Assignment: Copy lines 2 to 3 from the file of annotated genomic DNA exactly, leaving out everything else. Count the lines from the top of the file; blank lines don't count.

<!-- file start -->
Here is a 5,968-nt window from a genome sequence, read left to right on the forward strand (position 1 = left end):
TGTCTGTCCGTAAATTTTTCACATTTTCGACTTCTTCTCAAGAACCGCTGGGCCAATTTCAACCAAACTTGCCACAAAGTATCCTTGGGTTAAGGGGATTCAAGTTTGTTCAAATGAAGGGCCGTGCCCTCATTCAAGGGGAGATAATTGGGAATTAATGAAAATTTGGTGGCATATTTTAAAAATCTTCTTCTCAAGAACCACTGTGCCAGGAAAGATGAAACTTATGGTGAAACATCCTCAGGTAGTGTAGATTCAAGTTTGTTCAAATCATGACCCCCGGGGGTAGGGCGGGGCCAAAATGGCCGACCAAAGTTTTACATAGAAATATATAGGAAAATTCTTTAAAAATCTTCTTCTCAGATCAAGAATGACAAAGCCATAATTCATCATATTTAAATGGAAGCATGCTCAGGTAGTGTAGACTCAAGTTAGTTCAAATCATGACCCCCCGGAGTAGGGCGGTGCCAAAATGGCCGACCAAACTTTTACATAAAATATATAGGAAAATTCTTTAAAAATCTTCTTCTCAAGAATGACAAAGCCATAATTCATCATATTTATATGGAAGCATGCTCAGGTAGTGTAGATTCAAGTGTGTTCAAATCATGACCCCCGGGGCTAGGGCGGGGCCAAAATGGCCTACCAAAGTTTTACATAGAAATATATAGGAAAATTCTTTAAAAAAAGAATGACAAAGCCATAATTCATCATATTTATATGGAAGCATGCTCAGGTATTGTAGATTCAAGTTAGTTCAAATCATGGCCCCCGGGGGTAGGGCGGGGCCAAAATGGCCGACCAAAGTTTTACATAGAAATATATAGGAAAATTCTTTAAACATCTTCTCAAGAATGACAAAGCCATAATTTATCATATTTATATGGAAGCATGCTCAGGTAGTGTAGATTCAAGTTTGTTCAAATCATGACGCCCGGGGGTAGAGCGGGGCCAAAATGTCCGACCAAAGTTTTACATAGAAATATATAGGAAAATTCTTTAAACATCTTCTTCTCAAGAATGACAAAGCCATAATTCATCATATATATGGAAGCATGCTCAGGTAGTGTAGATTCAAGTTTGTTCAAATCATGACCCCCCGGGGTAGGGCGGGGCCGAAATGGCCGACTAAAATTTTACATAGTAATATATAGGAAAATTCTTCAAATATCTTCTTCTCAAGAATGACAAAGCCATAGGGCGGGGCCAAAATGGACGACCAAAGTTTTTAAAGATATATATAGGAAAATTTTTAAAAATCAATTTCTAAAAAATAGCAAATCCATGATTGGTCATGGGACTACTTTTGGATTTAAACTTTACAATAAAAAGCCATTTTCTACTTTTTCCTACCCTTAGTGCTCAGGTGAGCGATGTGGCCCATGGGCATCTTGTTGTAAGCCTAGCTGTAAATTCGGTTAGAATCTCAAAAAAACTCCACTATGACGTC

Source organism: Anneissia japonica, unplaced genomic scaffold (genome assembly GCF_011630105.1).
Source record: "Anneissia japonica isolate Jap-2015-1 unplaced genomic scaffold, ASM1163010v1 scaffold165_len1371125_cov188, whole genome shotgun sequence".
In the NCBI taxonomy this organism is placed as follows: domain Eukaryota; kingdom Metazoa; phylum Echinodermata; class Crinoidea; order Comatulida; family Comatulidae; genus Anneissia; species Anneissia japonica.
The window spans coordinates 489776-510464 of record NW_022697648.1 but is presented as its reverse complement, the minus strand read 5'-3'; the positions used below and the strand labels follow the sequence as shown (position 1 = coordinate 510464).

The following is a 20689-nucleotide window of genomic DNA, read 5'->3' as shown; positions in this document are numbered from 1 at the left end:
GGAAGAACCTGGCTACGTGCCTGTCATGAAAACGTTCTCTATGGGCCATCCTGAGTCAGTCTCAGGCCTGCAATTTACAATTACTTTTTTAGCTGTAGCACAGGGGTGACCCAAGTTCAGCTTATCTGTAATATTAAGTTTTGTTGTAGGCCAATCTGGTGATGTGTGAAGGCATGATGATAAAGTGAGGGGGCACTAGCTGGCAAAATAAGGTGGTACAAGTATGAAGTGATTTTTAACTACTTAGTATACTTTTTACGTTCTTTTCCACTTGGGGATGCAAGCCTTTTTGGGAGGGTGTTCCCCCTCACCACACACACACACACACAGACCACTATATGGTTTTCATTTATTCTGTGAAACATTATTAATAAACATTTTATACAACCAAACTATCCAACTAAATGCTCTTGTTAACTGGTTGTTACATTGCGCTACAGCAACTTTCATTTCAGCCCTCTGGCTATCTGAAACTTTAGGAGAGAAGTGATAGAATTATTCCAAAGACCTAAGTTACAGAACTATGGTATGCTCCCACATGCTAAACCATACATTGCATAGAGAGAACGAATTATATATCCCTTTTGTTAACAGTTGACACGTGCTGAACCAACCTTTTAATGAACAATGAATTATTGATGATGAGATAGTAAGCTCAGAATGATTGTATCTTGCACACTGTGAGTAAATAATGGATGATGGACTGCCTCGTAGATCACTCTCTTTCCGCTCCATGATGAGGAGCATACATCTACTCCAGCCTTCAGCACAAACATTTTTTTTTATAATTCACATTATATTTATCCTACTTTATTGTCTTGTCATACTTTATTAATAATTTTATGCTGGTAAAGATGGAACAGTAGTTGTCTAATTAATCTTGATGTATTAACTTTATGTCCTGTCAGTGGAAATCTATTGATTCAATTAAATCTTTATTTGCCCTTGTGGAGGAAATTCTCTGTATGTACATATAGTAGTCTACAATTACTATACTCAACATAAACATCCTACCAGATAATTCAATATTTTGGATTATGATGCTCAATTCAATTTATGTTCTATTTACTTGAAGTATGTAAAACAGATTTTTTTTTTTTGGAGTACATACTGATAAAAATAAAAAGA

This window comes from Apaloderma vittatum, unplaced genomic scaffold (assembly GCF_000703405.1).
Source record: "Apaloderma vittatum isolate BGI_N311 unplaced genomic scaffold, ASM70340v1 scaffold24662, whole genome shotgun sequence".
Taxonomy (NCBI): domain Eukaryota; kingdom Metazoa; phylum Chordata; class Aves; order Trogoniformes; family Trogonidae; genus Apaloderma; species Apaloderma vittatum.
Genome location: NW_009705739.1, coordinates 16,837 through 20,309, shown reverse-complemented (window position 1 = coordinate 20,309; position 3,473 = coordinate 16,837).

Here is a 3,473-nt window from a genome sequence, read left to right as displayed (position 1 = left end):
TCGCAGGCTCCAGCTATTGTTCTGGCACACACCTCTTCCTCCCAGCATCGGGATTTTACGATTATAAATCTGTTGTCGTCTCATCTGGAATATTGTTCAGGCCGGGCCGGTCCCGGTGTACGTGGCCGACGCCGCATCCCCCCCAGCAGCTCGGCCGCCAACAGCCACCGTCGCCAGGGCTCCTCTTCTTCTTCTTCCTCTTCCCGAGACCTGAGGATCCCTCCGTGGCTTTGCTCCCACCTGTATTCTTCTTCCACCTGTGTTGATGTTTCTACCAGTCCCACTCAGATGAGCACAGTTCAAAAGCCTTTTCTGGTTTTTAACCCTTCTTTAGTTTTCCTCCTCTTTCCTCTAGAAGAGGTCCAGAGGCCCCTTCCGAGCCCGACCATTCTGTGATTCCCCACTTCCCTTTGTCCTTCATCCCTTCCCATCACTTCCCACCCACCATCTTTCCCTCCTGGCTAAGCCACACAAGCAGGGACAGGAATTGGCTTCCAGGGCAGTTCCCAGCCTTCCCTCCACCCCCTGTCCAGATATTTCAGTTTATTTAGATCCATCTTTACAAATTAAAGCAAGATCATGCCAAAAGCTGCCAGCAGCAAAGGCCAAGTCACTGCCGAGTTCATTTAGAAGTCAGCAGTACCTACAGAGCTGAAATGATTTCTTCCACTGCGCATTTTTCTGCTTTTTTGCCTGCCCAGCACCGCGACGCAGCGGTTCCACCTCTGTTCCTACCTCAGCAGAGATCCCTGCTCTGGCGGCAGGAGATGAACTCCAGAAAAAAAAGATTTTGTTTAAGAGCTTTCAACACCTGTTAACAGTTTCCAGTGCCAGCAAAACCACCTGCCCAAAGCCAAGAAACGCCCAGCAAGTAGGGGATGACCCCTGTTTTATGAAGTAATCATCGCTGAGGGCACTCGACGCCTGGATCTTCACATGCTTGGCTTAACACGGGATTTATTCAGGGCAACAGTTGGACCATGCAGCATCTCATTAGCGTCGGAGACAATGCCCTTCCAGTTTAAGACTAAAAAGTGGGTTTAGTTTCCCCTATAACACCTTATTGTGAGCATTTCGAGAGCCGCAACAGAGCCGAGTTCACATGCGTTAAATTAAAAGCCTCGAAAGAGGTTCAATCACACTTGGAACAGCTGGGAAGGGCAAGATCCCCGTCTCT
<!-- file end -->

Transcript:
TGTCTGTCCGTAAATTTTTCACATTTTCGACTTCTTCTCAAGAACCGCTGGGCCAATTTCAACCAAACTTGCCACAAAGTATCCTTGGGTTAAGGGGATTCAAGTTTGTTCAAATGAAGGGCCGTGCCCTCATTCAAGGGGAGATAATTGGGAATTAATGAAAATTTGGTGGCATATTTTAAAAATCTTCTTCTCAAGAACCACTGTGCCAGGAAAGATGAAACTTATGGTGAAACATCCTCAGGTAGTGTAGATTCAAGTTTGTTCAAATCATGACCCCCGGGGGTAGGGCGGGGCCAAAATGGCCGACCAAAGTTTTACATAGAAATATATAGGAAAATTCTTTAAAAATCTTCTTCTCAGATCAAGAATGACAAAGCCATAATTCATCATATTTAAATGGAAGCATGCTCAGGTAGTGTAGACTCAAGTTAGTTCAAATCATGACCCCCCGGAGTAGGGCGGTGCCAAAATGGCCGACCAAACTTTTACATAAAATATATAGGAAAATTCTTTAAAAATCTTCTTCTCAAGAATGACAAAGCCATAATTCATCATATTTATATGGAAGCATGCTCAGGTAGTGTAGATTCAAGTGTGTTCAAATCATGACCCCCGGGGCTAGGGCGGGGCCAAAATGGCCTACCAAAGTTTTACATAGAAATATATAGGAAAATTCTTTAAAAAAAGAATGACAAAGCCATAATTCATCATATTTATATGGAAGCATGCTCAGGTATTGTAGATTCAAGTTAGTTCAAATCATGGCCCCCGGGGGTAGGGCGGGGCCAAAATGGCCGACCAAAGTTTTACATAGAAATATATAGGAAAATTCTTTAAACATCTTCTCAAGAATGACAAAGCCATAATTTATCATATTTATATGGAAGCATGCTCAGGTAGTGTAGATTCAAGTTTGTTCAAATCATGACGCCCGGGGGTAGAGCGGGGCCAAAATGTCCGACCAAAGTTTTACATAGAAATATATAGGAAAATTCTTTAAACATCTTCTTCTCAAGAATGACAAAGCCATAATTCATCATATATATGGAAGCATGCTCAGGTAGTGTAGATTCAAGTTTGTTCAAATCATGACCCCCCGGGGTAGGGCGGGGCCGAAATGGCCGACTAAAATTTTACATAGTAATATATAGGAAAATTCTTCAAATATCTTCTTCTCAAGAATGACAAAGCCATAGGGCGGGGCCAAAATGGACGACCAAAGTTTTTAAAGATATATATAGGAAAATTTTTAAAAATCAATTTCTAAAAAATAGCAAATCCATGATTGGTCATGGGACTACTTTTGGATTTAAACTTTACAATAAAAAGCCATTTTCTACTTTTTCCTACCCTTAGTGCTCAGGTGAGCGATGTGGCCCATGGGCATCTTGTTGTAAGCCTAGCTGTAAATTCGGTTAGAATCTCAAAAAAACTCCACTATGACGTC

Source organism: Anneissia japonica, unplaced genomic scaffold (genome assembly GCF_011630105.1).